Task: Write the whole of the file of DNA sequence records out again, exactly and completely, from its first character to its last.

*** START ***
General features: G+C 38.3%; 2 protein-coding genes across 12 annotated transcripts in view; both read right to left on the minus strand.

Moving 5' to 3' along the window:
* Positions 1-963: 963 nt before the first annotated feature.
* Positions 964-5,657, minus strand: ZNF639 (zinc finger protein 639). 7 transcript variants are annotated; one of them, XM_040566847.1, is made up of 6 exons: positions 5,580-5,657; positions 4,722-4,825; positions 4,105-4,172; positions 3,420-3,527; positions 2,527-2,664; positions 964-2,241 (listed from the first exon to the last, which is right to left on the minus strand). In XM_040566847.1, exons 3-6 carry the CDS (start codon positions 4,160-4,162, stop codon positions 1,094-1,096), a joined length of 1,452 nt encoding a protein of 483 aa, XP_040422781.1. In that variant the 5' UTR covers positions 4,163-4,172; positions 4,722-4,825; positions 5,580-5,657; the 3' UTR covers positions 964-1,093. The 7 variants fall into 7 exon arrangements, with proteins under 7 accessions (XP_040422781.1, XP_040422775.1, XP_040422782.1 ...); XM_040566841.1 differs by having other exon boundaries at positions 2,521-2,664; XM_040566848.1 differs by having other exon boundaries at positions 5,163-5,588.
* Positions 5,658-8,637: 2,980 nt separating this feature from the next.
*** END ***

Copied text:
General features: G+C 38.3%; 2 protein-coding genes across 12 annotated transcripts in view; both read right to left on the minus strand.

Moving 5' to 3' along the window:
* Positions 1-963: 963 nt before the first annotated feature.
* Positions 964-5,657, minus strand: ZNF639 (zinc finger protein 639). 7 transcript variants are annotated; one of them, XM_040566847.1, is made up of 6 exons: positions 5,580-5,657; positions 4,722-4,825; positions 4,105-4,172; positions 3,420-3,527; positions 2,527-2,664; positions 964-2,241 (listed from the first exon to the last, which is right to left on the minus strand). In XM_040566847.1, exons 3-6 carry the CDS (start codon positions 4,160-4,162, stop codon positions 1,094-1,096), a joined length of 1,452 nt encoding a protein of 483 aa, XP_040422781.1. In that variant the 5' UTR covers positions 4,163-4,172; positions 4,722-4,825; positions 5,580-5,657; the 3' UTR covers positions 964-1,093. The 7 variants fall into 7 exon arrangements, with proteins under 7 accessions (XP_040422781.1, XP_040422775.1, XP_040422782.1 ...); XM_040566841.1 differs by having other exon boundaries at positions 2,521-2,664; XM_040566848.1 differs by having other exon boundaries at positions 5,163-5,588.
* Positions 5,658-8,637: 2,980 nt separating this feature from the next.